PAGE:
Breathing is life!
July 9, 2022
Written by Fiona Lovett
Have you ever wondered how your breathing habits may be affecting your health? Most of us don’t give our breathing much thought as it is regulated by our autonomic nervous system and therefore there is little for us to do. However, despite this, many of us have poor breathing habits. Over time from things like chronic stress and anxiety, illness, poor posture and reduced fitness, our breathing can become shallow and irregular reducing our oxygen intake. This can lead to a variety of health issues and decreased well-being.
When our breathing is shallow, we tend to breathe from the chest. When we adopt good breathing habits, we engage the diaphragm. If you want to see how to breathe using the diaphragm check out this video or for more information on how diaphragmatic breathing can improve your health and how osteopathic treatment may help read here.
The breath is the substance of life! Most of us don’t give breathing a second thought as it is an involuntary action that is governed by our autonomic nervous system. If we had to think about taking a breath every few seconds, we wouldn’t get much else done!
Despite breathing being involuntary, most of us don’t breathe to our fullest capacity and have developed over time poor breathing mechanics. This may have been due to stress, anxiety, poor posture, physical or emotional trauma or illness.
Many people tend to only use their upper respiratory system to breathe, also known as chest breathing. This limits our intake of oxygen and exchange with carbon dioxide. It essentially means we don’t engage the diaphragm and rely on what is known as our secondary respiratory muscles. These are muscles of the neck. Breathing this way may lead to chronic tension in these muscles resulting in discomfort and in some people cause headaches. People often report that they also notice a tendency to hold their breath at times when they are under pressure and stressed.
When we sacrifice good breathing habits, we create strain in our bodies that can lead to more stress, anxiety, fatigue, brain fog, poor concentration and poor health in general. So, by paying some attention to our breathing and teaching our body how to breathe correctly we can over time improve our health and well-being.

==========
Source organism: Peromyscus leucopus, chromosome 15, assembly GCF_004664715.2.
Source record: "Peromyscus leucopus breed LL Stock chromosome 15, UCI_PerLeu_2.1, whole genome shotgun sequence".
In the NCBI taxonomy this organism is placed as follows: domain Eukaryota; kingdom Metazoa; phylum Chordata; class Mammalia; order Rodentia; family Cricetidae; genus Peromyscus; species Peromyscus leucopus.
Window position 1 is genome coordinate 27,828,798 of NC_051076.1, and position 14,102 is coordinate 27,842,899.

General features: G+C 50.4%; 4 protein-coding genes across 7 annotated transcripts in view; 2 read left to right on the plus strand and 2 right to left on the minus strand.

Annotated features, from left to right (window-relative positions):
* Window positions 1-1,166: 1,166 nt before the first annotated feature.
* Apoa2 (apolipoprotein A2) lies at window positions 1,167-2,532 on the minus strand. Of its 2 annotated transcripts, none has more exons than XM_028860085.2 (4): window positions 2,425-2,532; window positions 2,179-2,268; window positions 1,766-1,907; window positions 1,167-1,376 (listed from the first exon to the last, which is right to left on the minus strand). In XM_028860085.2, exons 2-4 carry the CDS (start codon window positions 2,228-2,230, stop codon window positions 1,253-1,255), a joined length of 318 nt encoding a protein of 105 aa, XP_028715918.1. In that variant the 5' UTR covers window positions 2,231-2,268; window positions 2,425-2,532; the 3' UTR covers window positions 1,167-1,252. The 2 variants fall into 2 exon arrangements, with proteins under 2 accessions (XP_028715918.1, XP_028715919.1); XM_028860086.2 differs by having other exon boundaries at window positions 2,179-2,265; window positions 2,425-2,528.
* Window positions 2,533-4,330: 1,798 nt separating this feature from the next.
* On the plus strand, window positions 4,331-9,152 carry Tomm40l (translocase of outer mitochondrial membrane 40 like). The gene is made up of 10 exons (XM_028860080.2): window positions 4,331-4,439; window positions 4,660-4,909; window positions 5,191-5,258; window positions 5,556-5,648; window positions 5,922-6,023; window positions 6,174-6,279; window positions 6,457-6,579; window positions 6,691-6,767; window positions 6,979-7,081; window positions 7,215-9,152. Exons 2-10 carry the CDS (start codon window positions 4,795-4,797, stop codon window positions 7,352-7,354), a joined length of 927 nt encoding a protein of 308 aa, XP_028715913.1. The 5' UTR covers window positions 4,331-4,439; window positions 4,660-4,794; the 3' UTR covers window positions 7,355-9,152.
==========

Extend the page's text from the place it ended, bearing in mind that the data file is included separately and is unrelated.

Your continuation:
When we breathe well, we take advantage of using our full lung capacity which in turn improves our intake of oxygen and keeps the balance of both oxygen and carbon dioxide, both of which are vital to efficient workings of our bodily functions.
Some of the benefits of diaphragmatic are:
- Reduced stress and anxiety
- Better focus and concentration
- Improved digestive function
- Better sleep and rest
- Improved immunity
- Improved respiratory function
- Reduced production of the stress hormone cortisol
- Improved core muscle stability
This is because when we use our diaphragm to breathe, we slow our breathing rate and the parasympathetic nervous system which is part of the autonomic nervous system that aids in keeping us calm. It is our rest and digest state. As the diaphragm is a muscle, engaging it helps to strengthen it which can be helpful for people who have hiatus hernia and reflux issues. Additionally, it gently massages the abdominal organs (viscera) which helps peristalsis, the action that helps move our food along our intestines.
If asked what anatomy is involved in breathing, most people would rightly say the lungs, the diaphragm and perhaps the nose or mouth. However, breathing involves many structures such as the ribcage, the sternum, the spine as well as muscles associated with these structures such as the intercostal muscles between the ribs, the abdominal muscles and muscles in the back. As mentioned before the muscles of the neck, our secondary respiratory muscles are also involved. Apart from headaches and muscle tension and pain, tension in this area may also have an effect on the nerve supply to the lungs as both the vagus nerve (the parasympathetic nervous system) and the phrenic nerve (nerve for the lungs) come from the head and neck.
So how might osteopathic treatment aid your breathing? In addition to being shown good breathing technique, osteopathic treatment may address areas of restriction within the body that may be impacting your breathing function that may have come from poor or stagnant posture, conditions that affect your breathing such as sleep apnoea, allergies, asthma or chronic cough, or simply from stress and anxiety.
Visceral osteopathic techniques can be used to gently release tension of the diaphragm and associated viscera as well as muscles and fascia of the neck, chest and rib cage, while mobilisation can help improve movement in the back, neck and ribs. Techniques that improve jaw function and sinus drainage can also aid breathing.
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